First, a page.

Holy Celebration or Holy Confusion?
a sermon based on 2 Corinthians 13:11-13
by Rev. Thomas Hall
We celebrated Pentecost Sunday last week. And its Trinity
Sunday today. What an interesting contrast: from holy chaos to holy confusion. Pentecost
is that one moment in the life of the Church when we throw caution to the wind and
celebrate the truly chaotic experience of the Day of Pentecost. Fire, smoke, things coming
undone, breaking up and all connected to the Spirit. That was last week.
But if last week was chaotic, then this Sunday is confusing. We call it Trinity Sunday.
On this Sunday were called to celebrate not an event, but an idea. Celebrate? Or
stumble over? I think many of us can identify with the scientist who said of one
experiment result, This is the sort of thing I wouldnt believe, even if it
really happened. This complex doctrine of the Trinity has managed to frustrate
theologians and scholars and baffle the rest of us. Madeleine LEngle said that
talking about the holy Trinity is attempting to talk about Gods wholeness to a human
race that only knows what it is to be fragmented and broken up.
I know, lets go back to the beginning and let our Church fathers help us out.
Just blow the dust off this guy called Athanasius in the 4th century. He is credited with
offering us the first real attempt to define the Trinity. Heres what Athanasius will
Our faith tells us that we worship one God in Trinity, and Trinity in Unity; neither
confounding the Persons; nor dividing the substance. For there is one person of the
father, another of the Son, and another of the Holy Spirit. The Father uncreated, the Son
uncreated, and the Holy Spirit uncreated. The Father incomprehensible, the Son
incomprehensible, and the Holy Spirit incomprehensible.
Is this comprehensible? Is this definition very clear to anyone? In a book about one of
the great theologians of the Church, Peter Abelard is asked by his disciple, Pierre:
Pierre: Have you read the newest book on the Trinity?
Abelard: Yes I have.
Pierre: And is it heretical?
Abelard: Of course its heretical. Every book that was ever written about
the Trinity is heretical-except what Athanasius said. And even what Athanasius said is
saved by contradicting everything it says as fast as it says it.
But thats the holy Trinity for you. Holy confusion. This unexplainable,
incomprehensible 1 + 1 + 1 = 1 doctrine has been something that Christians have lived and
died for throughout the centuries. Did you know, for instance, that United Methodists hold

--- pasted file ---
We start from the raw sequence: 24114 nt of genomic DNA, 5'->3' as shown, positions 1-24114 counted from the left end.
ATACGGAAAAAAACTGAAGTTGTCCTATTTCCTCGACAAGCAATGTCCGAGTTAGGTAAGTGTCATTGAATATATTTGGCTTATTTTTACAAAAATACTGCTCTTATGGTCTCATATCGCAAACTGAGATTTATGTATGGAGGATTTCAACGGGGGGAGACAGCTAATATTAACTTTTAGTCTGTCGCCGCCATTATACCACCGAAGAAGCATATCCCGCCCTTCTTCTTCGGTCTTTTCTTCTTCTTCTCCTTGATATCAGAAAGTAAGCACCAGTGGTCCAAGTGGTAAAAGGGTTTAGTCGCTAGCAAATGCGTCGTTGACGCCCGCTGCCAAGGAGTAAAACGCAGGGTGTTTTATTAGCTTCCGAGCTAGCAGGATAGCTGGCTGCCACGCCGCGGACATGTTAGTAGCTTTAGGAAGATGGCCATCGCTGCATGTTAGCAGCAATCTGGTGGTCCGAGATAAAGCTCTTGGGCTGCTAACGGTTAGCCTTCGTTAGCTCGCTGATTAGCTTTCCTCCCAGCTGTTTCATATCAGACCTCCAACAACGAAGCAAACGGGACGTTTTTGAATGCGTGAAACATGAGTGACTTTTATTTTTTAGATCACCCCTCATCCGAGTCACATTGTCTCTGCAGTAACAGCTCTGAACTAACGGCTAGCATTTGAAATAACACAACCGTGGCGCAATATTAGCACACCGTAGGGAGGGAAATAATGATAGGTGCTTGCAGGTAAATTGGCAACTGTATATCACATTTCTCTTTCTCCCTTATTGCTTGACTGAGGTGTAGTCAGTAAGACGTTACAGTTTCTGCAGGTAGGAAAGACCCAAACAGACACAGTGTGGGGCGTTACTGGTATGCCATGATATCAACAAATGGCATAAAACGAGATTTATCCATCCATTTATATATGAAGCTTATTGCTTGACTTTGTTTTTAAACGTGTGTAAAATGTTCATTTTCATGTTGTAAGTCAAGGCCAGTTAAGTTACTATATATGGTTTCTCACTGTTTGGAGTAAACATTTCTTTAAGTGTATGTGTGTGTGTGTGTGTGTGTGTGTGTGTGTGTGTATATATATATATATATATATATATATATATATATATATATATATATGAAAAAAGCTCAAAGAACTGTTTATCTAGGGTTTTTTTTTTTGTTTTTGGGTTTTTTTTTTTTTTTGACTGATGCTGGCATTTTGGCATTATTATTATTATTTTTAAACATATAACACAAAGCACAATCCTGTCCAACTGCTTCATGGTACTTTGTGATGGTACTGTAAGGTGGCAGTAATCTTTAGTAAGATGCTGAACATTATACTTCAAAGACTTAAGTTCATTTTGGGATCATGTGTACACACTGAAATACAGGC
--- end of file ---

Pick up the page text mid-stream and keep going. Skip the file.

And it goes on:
to 25 articles of religion? Twenty-five truths that shape our faith. They include the
importance of Scripture as our authority in matters of faith and practice, original sin,
free will, the Church-its all there, twenty-five articles. Each follows the other in
slightly less importance so that the last article of faith is On a Christian Mans
Swearing. But guess what stands at the very front? An affirmation about the Trinity.
So how do we approach this holy confusion? How do we try to grasp our Mysterious God in
three persons, blessed Trinity? See if you can recall any of these ways. How about this
one? The Trinity is like H2O-it can appear in the form of chunks that keep our iced tea
cool-a solid, yet it can also appear as the steam off our coffee, but it may also be felt
as the stuff that we shower under every morning.
Or this? A three-leaf clover. Thats what Im holding up. The Irish among us
saw in the clover a window into the Mystery of the Trinity. All three leaves are from the
same stem, yet they all are distinct from the other; they have their own identity and
history, but all contain the same substance.
In fourth century art, the Trinity was first painted as a hand, a lamb, and the dove.
The hand reflected the Creator action of God, the lamb, the redeeming action of God, and
the dove, the empowering, purifying action of God. Notice this symbol of the Trinity; its
on the parament that drapes the pulpit. Three circles-three unending circles all touching
each other, yet distinct and whirling around in their own orbit.
All of this might be a little confusing when we go to prayer. Who do we pray to? One or
one of the three expressions of the same God? Jesus who became one of us? Or perhaps to
the Spirit who resides within us? Where is your focus when you pray?
In our lessons this morning, Paul closes his correspondence with a blessing that says,
The grace of the Lord Jesus Christ, the love of God, and the communion of the Holy
Spirit be with you all. And in Genesis, God stands at in the middle of day six and